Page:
For the Holt-Winters model, the prediction sum of squares is minimized by `FITNONLINEAR` using functions in `CurveFuncs.dll`, if this is available in the version of Genstat that is being used. Otherwise, or if `FITNONLINEAR` does not find a solution, it is minimized by the `MINIMIZE` procedure. The calculations are then done by procedures `_HWNFUNCTION`, `_HWAFUNCTION` and `_HWMFUNCTION`, that are subsidiary procedures of `MOVINGAVERAGE`

### Action with `RESTRICT`

Restrictions are not permitted.

Holt, C.C. (1957).  Forecasting trends and seasonals by exponentially weighted moving averages. ONR Research Memorandum, 52.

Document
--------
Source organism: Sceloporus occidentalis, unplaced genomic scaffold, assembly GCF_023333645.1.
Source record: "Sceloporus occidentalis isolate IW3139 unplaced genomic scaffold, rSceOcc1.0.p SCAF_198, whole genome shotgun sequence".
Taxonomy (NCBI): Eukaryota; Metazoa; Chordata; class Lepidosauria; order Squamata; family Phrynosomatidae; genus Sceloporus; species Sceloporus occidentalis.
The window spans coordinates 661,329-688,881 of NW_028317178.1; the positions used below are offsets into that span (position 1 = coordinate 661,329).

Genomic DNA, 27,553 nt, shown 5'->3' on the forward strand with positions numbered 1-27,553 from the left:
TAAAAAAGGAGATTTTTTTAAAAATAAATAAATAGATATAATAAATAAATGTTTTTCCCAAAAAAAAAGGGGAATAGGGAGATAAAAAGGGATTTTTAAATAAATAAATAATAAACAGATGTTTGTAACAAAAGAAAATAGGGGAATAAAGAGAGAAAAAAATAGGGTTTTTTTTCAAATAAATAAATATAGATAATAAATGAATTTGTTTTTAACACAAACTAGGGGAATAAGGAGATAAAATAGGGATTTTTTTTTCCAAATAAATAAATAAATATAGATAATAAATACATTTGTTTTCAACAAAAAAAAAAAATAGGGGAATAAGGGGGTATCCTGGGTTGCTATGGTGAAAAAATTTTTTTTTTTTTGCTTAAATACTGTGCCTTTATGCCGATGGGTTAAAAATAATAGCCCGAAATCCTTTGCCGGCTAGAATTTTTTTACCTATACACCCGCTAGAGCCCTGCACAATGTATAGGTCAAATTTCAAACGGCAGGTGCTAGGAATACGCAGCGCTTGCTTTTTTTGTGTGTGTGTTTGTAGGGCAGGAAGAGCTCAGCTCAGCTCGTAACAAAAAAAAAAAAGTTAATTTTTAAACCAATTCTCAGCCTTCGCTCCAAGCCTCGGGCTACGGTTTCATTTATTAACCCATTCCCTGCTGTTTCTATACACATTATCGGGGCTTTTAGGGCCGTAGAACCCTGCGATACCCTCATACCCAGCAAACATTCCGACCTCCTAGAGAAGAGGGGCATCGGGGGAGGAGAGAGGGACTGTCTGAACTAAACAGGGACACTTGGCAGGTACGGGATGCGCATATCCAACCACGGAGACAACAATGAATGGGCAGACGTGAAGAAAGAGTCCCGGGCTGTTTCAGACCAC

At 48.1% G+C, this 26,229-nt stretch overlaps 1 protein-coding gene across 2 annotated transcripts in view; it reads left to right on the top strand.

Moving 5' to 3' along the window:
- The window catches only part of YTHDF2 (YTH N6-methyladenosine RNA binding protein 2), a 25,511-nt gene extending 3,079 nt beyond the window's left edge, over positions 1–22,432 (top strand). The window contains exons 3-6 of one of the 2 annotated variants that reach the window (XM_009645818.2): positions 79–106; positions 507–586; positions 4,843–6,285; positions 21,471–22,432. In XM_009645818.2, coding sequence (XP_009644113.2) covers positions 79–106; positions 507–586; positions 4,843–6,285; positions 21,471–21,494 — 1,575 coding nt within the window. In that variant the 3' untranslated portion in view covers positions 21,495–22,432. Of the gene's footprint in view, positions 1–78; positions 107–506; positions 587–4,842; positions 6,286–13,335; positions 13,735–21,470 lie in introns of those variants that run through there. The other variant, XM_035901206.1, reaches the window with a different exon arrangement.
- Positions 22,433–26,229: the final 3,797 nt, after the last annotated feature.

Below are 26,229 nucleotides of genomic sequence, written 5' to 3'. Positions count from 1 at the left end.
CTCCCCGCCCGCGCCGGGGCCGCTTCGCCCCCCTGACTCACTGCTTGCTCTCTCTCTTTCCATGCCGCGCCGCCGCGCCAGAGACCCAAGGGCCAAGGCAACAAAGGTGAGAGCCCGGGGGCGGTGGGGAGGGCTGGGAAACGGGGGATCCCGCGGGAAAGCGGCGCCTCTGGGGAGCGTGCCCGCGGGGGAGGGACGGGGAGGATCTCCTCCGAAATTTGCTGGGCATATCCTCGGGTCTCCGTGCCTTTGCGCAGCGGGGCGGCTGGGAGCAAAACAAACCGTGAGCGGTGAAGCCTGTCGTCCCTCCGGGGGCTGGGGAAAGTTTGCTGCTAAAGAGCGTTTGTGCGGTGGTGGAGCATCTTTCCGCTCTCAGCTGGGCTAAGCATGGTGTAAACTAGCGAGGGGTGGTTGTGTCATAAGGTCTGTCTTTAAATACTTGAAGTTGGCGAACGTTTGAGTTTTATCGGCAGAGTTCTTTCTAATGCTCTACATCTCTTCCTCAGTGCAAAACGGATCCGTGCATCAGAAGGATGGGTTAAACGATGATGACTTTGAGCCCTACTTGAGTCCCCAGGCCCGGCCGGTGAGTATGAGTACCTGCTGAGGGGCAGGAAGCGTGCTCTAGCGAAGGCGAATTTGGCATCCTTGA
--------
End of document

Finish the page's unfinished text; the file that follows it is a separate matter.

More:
Winters, P.R. (1960). Forecasting sales by exponentially weighted moving averages. Management Science, 6, 324–342.

Commands for: Time series.

### Example

```CAPTION       'MOVINGAVERAGE example',\
!t('Annual measurements of Central England Average Temperature:',\
'data from Manley, G. (1974), Central England temperatures:',\
'monthly means 1659-1973, Quart.J.Met.Soc., 100, 378-405.',\
'See the Guide to Genstat, Part 2 Statistics, Example 7.6.');\
STYLE=meta,plain
VARIATE       [NVALUES=315] Cetave
OPEN          '%GENDIR%/Examples/GuidePart2/Cetave.dat'; 3